For a start-up, it is crucial to get yourself out there! To establish yourself as ‘an expert in your field’ and meet face to face with potential clients/customers. In turn, the community gets to know more about you and your new company. As an added benefit a Q&A session at the end of the presentation and networking before or afterward gives you a feel for what customers are looking for, what their concerns and needs are.
Fast forward a few years; growth is the priority. So, while you still need to get yourself out there don’t be quite so eager in your reply. Make sure the time of day, location and subject requested are in line with an increasingly busy schedule.
Next, a thriving company with an established presence in your community and industry. By now you know your demographic and your services/product line is honed down to the most profitable level. The days of trial and error are over. Decisions must be more specific; “Capitalizing on the success of your business, you may need to capture a larger market share and find new revenue.”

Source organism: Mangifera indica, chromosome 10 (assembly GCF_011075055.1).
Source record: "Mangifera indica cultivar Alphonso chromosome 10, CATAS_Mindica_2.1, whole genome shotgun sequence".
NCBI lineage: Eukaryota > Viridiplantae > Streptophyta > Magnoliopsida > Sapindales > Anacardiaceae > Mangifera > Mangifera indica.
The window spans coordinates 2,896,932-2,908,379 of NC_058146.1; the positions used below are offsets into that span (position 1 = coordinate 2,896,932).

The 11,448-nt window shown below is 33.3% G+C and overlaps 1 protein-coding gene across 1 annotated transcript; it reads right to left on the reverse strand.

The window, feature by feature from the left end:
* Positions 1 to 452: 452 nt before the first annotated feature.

The person who wants you to speak is pushing the ‘It will be so good for your business’ angle. Remember this person just wants a speaker so “Thank you but no” or “I’ll let you know in a day or two” are perfectly acceptable responses at this stage.
Finally, maturity, business is robust and growing but no longer at the substantial pace of those earlier years. You have settled into a comfortable level of profitable operations or are possibly thinking of an exit strategy. You have the luxury of choice now, give a presentation or don’t the days of guilt and pressure are over.
Remember the hidden factors; prep time, travel time and actual time at the venue including networking, Q&A plus those attendee(s) who wants an overabundance of free advice.
It is alright to have a few key presentations ready to go, just check them before you are due to speak. Economic, political or industry changes may call for some alterations to the tone and wording of your talk.
If you can prepare your own presentations. Giving a talk or workshop puts a spotlight on your branding, company goals, services/products, and your own personality and ability to connect. The process, therefore, allows for an assessment of each.
Don’t upsell or be overly promotional as this puts people off. You are there to share your expertise on the topic requested. A brief mention of an upcoming special or a discount for attendees can be offered at the end.
Jill Crossland is a business and marketing consultant who can take your business and social media to the next level.